Jason Krahn, project manager for the controversial Memorial Park Demonstration Project, told Dianna Wray of the Houston Press that the district was “simply following the guidelines” and that there were “no significant changes” to the original project plan.
Indeed, many of the “revised” plan sheets posted by the Army Corps of Engineers on its website appear to have been simply relabeled with new dates, though there are some with new details.
The public has until June 5 to send comments to the Corps about the district’s “revised” permit application and the district’s responses to previous comments. There is no limit on the number of comments one can make. So if you’ve already made a comment, make another!
Your Time Is Up: Cohen Cuts Off Criticism of Costly Memorial Park Plan
What’s the Rush?
Full Council to Consider Unfinished $3.2 Million Plan Wednesday, April 1
Public Comments to Council on Tuesday, March 31
March 29, 2015
Update Monday, March 30: Council Member Steve Costello’s office has responded that as a member of the board of directors of the Memorial Park Conservancy, he will recuse himself from voting on the proposed master plan.
Public comments were limited to two minutes due to the large number of people signed up to speak on the city’s proposed master plan to spend $200-300 million on Memorial Park. A few of the nine members of the council’s Quality of Life Committee, chaired by Ellen Cohen, met last Wednesday afternoon to hear Parks Director Joe Turner and landscape architect Thomas Woltz present the ambitious, vague, and costly master plan for the 1500-acre-plus woodland park.
Dozens of people spoke in favor of the plan. Most of them were members of the board of or connected to the Memorial Park Conservancy, and many of them, users of the park, gave moving testimony about their reasons for joining the conservancy: the devastating impact of the 2011 drought, which has killed more than half the trees in the park.
But there were also strong critics of the unfinished $3.2 million proposal, which so far does not seem to be an actual written plan specifically identifying and prioritizing what should be done and when, two key elements for a successful master plan, according to a recent report on urban park conservancies from the Trust for Public Land.
A large contingent of critics were residents or property owners adjoining the park concerned about the increase in traffic, noise, lights, and people using the park. A smaller group of conservationists also expressed concern about the increase in traffic and parking, the loss of trees and natural areas, the expense, inappropriate planting plans, and lack of detail about costs and maintenance. It was suggested that new facilities be placed instead in new parkland purchased with some of the millions of public dollars to be used for the project.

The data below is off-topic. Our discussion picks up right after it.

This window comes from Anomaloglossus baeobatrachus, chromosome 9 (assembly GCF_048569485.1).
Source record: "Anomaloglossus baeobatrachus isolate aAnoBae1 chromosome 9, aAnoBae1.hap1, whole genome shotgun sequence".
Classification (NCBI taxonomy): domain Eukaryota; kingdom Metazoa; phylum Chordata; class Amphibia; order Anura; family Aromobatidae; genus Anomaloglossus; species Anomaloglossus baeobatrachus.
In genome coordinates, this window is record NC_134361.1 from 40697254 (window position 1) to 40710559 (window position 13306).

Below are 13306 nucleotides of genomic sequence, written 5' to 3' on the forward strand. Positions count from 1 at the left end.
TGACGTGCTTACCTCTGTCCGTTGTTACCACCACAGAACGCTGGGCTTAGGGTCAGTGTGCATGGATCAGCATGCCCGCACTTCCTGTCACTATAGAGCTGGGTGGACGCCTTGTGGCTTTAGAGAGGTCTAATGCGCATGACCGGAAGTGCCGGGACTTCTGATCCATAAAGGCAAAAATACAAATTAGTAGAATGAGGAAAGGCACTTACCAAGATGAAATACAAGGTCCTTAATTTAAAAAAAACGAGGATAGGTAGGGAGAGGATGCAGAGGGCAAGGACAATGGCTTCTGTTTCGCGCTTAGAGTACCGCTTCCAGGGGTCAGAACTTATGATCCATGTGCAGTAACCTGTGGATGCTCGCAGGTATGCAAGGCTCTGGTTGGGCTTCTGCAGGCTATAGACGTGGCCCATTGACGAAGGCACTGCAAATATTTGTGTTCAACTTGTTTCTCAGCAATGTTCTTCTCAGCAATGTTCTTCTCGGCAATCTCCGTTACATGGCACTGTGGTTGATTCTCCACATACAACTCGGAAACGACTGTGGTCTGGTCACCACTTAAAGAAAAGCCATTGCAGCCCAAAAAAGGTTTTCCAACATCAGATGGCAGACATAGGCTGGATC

The new master plan proposes to increase parking by thirty percent. However, the 2004 master plan for the park, much of which has never been carried out, identified parking lots as “undesirable intrusions on the natural landscape” and recommended “no net change to the quantity of daily use parking spaces” in the park. To manage peak demand, the 2004 plan recommended the use of shuttles and the construction of “an ‘over-flow only’ parking using environmentally sensitive construction techniques along the rail and power line right of way.”
The Blinged-Out Master Plan for Memorial Park
City Council Quality of Life Committee Should Send Expensive, Overdone Master Plan Back to Drawing Board
March 24, 2015
The Memorial Park Conservancy is sending its $3.2 million unfinished master plan for Memorial Park to the Houston City Council’s Quality of Life Committee on Wednesday, March 25. The plan is so far a gaudy, overstuffed mish-mosh of bad, hazy, contradictory, wrong, and incomplete ideas developed apparently with the main goal of spending some $200-300 million, half of it public money.
The committee should reject this tacky, impractical document and consider directing hundreds of millions of dollars towards the purchase of new parkland instead.